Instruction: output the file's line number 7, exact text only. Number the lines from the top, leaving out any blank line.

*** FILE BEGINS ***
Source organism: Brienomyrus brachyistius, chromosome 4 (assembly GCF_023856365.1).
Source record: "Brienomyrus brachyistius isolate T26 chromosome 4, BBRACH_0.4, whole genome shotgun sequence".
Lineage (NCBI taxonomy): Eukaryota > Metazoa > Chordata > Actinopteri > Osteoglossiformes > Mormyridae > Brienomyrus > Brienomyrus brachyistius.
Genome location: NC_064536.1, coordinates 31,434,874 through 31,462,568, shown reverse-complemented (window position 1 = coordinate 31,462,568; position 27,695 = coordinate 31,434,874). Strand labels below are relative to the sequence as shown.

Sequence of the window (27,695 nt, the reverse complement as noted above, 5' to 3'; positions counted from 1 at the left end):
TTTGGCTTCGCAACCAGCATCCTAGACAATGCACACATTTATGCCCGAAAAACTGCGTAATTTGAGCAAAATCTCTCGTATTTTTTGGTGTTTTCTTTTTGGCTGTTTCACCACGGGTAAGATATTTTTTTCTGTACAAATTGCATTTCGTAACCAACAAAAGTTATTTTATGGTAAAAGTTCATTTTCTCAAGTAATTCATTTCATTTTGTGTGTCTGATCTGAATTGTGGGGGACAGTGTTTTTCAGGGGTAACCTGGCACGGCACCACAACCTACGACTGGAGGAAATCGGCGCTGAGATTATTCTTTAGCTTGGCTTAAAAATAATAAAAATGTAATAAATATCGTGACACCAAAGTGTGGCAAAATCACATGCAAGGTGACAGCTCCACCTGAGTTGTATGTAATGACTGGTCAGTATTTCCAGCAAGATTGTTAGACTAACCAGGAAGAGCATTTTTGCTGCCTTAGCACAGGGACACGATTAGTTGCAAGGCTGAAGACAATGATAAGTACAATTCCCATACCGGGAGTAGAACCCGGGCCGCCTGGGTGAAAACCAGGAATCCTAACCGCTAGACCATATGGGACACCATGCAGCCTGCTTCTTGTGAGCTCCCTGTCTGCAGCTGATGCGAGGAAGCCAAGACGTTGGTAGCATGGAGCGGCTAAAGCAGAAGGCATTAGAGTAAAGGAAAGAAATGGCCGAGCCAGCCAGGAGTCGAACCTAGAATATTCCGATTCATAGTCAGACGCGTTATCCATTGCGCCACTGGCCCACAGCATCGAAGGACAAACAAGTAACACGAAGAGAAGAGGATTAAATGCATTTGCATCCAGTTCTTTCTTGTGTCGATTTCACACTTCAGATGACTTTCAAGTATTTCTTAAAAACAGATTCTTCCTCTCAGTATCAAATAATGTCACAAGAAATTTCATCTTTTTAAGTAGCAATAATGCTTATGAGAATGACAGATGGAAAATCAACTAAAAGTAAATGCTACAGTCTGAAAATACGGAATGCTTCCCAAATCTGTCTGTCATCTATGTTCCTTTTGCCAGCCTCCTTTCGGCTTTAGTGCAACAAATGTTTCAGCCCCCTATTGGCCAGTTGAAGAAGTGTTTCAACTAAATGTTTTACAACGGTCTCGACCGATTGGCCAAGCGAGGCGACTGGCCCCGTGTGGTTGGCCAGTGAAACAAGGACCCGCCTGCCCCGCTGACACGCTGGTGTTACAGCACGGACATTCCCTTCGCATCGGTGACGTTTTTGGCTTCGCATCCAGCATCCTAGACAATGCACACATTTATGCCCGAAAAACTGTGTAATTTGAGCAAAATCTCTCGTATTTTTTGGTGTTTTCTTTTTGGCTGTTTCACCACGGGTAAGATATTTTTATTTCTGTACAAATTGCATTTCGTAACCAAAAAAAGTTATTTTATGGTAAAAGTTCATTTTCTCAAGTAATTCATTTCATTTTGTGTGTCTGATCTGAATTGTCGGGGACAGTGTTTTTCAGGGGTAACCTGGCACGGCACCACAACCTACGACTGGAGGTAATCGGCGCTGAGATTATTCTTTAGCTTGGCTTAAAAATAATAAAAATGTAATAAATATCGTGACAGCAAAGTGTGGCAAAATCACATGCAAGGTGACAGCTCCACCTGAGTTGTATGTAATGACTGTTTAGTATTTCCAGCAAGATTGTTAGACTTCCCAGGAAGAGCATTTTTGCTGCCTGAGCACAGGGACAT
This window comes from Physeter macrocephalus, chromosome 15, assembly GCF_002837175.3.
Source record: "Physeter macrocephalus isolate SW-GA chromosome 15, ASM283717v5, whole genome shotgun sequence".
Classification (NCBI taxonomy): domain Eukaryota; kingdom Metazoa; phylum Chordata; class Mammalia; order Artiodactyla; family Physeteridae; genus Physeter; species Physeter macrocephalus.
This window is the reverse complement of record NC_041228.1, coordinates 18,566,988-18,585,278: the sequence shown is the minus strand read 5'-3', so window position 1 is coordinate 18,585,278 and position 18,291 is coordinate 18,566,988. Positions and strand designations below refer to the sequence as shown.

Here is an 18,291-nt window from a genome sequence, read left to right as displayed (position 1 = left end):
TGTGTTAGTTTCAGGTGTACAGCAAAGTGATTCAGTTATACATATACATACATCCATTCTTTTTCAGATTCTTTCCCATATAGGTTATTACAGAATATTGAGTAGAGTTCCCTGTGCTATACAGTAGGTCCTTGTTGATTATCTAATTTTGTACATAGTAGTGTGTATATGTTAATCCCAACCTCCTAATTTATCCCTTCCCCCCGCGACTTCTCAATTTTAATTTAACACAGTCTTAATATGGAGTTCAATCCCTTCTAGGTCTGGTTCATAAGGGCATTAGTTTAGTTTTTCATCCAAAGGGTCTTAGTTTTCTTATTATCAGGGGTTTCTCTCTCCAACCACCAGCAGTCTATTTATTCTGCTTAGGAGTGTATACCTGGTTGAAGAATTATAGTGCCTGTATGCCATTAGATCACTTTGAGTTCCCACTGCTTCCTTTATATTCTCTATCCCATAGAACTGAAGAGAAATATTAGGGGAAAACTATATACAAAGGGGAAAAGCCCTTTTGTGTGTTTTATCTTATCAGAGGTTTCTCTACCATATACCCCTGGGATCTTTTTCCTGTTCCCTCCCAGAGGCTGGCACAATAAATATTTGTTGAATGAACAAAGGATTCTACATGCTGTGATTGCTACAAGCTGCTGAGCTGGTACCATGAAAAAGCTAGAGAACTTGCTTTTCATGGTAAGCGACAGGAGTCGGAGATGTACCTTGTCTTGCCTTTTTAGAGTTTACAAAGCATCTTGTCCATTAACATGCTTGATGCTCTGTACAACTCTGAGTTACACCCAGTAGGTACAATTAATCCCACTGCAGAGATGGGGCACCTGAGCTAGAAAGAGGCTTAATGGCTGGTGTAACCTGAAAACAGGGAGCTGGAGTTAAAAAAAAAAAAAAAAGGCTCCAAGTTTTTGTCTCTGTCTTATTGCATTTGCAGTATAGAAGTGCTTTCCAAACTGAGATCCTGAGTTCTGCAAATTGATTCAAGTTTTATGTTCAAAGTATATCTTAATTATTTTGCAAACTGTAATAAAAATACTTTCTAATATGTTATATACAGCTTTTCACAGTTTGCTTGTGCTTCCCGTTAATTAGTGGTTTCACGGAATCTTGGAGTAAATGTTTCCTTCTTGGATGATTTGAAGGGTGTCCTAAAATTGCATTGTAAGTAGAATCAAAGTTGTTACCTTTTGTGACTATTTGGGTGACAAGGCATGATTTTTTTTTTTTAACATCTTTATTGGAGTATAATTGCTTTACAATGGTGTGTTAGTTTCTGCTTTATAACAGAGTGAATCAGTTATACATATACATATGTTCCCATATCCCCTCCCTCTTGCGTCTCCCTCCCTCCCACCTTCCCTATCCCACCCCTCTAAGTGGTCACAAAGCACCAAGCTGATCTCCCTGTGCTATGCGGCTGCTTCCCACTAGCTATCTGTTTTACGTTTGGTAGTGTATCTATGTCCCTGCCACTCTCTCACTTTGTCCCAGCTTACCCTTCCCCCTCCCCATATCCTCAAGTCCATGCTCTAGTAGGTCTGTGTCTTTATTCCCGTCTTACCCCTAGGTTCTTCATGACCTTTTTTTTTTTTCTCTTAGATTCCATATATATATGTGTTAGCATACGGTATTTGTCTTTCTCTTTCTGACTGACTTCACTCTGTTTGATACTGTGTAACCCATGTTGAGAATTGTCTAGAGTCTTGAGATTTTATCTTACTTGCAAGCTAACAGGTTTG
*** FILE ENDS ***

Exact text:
This window comes from Physeter macrocephalus, chromosome 15, assembly GCF_002837175.3.